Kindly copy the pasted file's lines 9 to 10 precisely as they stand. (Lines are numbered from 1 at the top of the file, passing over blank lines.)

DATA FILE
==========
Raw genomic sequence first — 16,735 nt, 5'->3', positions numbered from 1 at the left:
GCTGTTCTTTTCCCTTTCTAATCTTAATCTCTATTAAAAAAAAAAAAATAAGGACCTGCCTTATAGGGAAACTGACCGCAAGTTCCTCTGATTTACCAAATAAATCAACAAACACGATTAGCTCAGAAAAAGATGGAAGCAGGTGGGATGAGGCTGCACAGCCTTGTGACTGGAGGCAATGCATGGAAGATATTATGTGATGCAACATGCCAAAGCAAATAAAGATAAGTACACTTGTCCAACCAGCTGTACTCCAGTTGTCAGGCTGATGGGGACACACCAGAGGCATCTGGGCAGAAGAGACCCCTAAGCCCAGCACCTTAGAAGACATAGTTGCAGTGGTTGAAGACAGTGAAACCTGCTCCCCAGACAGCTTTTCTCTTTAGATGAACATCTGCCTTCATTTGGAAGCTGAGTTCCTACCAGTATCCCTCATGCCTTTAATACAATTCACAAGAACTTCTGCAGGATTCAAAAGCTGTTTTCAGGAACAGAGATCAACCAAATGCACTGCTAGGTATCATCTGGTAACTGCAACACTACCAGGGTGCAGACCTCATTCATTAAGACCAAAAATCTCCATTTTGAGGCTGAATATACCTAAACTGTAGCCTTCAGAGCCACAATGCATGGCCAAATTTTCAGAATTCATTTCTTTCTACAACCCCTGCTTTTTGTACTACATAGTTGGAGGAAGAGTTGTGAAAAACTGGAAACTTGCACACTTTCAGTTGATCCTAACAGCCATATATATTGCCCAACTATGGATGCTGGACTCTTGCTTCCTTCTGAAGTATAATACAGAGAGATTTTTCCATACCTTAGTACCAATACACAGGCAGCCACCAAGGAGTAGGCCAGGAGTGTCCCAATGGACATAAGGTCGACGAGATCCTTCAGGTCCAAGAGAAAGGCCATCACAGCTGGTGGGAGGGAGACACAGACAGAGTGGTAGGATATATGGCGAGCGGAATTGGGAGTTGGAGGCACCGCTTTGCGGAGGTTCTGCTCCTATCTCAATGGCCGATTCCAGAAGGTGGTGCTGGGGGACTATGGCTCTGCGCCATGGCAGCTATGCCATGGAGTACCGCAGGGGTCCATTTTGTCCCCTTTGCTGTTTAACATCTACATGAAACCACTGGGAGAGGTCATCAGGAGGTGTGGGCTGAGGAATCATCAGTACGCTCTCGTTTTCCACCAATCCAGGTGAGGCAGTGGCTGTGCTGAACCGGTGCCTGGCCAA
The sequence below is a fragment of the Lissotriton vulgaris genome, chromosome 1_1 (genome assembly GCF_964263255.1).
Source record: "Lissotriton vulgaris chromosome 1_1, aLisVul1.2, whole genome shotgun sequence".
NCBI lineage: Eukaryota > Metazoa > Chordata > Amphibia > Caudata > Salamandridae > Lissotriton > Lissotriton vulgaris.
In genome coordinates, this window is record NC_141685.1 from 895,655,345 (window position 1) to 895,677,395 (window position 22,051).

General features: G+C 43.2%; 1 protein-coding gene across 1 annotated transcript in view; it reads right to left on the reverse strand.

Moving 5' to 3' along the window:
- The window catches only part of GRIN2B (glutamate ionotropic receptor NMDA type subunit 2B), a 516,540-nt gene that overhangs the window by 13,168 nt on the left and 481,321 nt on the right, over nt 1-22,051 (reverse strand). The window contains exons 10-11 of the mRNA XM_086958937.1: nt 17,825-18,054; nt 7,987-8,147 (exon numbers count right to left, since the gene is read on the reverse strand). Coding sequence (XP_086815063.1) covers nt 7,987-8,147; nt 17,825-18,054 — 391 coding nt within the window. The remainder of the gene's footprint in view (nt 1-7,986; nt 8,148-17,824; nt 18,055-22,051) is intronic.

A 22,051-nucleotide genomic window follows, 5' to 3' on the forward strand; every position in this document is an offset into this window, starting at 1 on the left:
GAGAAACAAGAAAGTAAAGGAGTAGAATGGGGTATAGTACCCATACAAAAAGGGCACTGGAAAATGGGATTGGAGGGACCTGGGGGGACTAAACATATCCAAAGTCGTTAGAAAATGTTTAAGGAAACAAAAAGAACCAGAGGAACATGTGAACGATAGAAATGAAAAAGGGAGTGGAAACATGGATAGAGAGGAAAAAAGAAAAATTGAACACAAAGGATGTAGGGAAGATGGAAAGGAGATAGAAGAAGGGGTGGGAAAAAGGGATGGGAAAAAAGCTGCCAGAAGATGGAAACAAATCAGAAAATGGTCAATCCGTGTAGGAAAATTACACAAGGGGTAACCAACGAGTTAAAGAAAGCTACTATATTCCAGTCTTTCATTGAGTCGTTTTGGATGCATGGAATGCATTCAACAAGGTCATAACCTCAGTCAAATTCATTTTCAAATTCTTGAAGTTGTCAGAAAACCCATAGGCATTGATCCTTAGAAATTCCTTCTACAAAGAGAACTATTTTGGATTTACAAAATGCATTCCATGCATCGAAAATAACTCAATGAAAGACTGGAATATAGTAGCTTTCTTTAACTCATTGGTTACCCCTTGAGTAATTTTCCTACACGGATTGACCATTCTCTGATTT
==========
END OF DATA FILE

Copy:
- The window catches only part of GRIN2B (glutamate ionotropic receptor NMDA type subunit 2B), a 516,540-nt gene that overhangs the window by 13,168 nt on the left and 481,321 nt on the right, over nt 1-22,051 (reverse strand). The window contains exons 10-11 of the mRNA XM_086958937.1: nt 17,825-18,054; nt 7,987-8,147 (exon numbers count right to left, since the gene is read on the reverse strand). Coding sequence (XP_086815063.1) covers nt 7,987-8,147; nt 17,825-18,054 — 391 coding nt within the window. The remainder of the gene's footprint in view (nt 1-7,986; nt 8,148-17,824; nt 18,055-22,051) is intronic.

A 22,051-nucleotide genomic window follows, 5' to 3' on the forward strand; every position in this document is an offset into this window, starting at 1 on the left: